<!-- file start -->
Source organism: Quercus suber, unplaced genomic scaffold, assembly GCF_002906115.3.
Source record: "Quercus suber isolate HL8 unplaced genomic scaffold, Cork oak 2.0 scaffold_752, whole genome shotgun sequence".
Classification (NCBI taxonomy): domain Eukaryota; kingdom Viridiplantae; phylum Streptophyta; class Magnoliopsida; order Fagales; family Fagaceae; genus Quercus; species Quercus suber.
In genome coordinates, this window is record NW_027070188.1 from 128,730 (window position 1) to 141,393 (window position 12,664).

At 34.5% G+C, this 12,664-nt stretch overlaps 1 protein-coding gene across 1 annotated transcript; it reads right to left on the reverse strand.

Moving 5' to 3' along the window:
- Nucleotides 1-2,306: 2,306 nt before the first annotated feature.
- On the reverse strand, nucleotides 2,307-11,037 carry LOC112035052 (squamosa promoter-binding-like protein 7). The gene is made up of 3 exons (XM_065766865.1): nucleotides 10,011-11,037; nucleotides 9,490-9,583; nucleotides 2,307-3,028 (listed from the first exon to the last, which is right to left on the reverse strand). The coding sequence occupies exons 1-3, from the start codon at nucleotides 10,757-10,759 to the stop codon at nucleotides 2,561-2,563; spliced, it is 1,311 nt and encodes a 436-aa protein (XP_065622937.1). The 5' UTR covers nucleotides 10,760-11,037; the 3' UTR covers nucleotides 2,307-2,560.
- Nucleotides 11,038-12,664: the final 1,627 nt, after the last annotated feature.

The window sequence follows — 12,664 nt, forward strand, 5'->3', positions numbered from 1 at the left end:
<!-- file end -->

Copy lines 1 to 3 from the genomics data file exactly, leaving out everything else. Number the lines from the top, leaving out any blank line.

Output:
Source organism: Quercus suber, unplaced genomic scaffold, assembly GCF_002906115.3.
Source record: "Quercus suber isolate HL8 unplaced genomic scaffold, Cork oak 2.0 scaffold_752, whole genome shotgun sequence".
Classification (NCBI taxonomy): domain Eukaryota; kingdom Viridiplantae; phylum Streptophyta; class Magnoliopsida; order Fagales; family Fagaceae; genus Quercus; species Quercus suber.